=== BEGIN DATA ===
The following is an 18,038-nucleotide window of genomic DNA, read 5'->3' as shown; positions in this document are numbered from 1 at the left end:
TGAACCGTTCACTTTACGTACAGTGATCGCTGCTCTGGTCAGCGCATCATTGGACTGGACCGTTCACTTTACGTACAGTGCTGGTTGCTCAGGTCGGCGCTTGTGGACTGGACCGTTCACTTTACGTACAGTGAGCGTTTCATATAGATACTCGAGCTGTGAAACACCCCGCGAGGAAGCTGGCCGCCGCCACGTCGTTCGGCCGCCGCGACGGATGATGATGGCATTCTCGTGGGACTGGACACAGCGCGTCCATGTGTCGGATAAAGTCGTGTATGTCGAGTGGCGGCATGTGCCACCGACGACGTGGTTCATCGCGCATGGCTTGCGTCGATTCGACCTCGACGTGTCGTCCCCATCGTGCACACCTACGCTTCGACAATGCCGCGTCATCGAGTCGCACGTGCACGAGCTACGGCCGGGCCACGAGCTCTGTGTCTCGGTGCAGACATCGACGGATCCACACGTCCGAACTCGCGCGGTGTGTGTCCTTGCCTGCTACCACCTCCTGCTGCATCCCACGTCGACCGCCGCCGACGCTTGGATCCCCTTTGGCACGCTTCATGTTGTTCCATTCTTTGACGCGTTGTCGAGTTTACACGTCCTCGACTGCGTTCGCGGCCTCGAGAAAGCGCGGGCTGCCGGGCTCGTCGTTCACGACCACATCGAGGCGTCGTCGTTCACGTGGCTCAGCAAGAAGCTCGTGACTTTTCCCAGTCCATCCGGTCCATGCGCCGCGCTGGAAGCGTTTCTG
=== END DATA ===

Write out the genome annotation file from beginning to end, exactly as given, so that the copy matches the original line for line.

The following is an 18,038-nucleotide window of genomic DNA, read 5'->3' as shown; positions in this document are numbered from 1 at the left end:
TGAACCGTTCACTTTACGTACAGTGATCGCTGCTCTGGTCAGCGCATCATTGGACTGGACCGTTCACTTTACGTACAGTGCTGGTTGCTCAGGTCGGCGCTTGTGGACTGGACCGTTCACTTTACGTACAGTGAGCGTTTCATATAGATACTCGAGCTGTGAAACACCCCGCGAGGAAGCTGGCCGCCGCCACGTCGTTCGGCCGCCGCGACGGATGATGATGGCATTCTCGTGGGACTGGACACAGCGCGTCCATGTGTCGGATAAAGTCGTGTATGTCGAGTGGCGGCATGTGCCACCGACGACGTGGTTCATCGCGCATGGCTTGCGTCGATTCGACCTCGACGTGTCGTCCCCATCGTGCACACCTACGCTTCGACAATGCCGCGTCATCGAGTCGCACGTGCACGAGCTACGGCCGGGCCACGAGCTCTGTGTCTCGGTGCAGACATCGACGGATCCACACGTCCGAACTCGCGCGGTGTGTGTCCTTGCCTGCTACCACCTCCTGCTGCATCCCACGTCGACCGCCGCCGACGCTTGGATCCCCTTTGGCACGCTTCATGTTGTTCCATTCTTTGACGCGTTGTCGAGTTTACACGTCCTCGACTGCGTTCGCGGCCTCGAGAAAGCGCGGGCTGCCGGGCTCGTCGTTCACGACCACATCGAGGCGTCGTCGTTCACGTGGCTCAGCAAGAAGCTCGTGACTTTTCCCAGTCCATCCGGTCCATGCGCCGCGCTGGAAGCGTTTCTG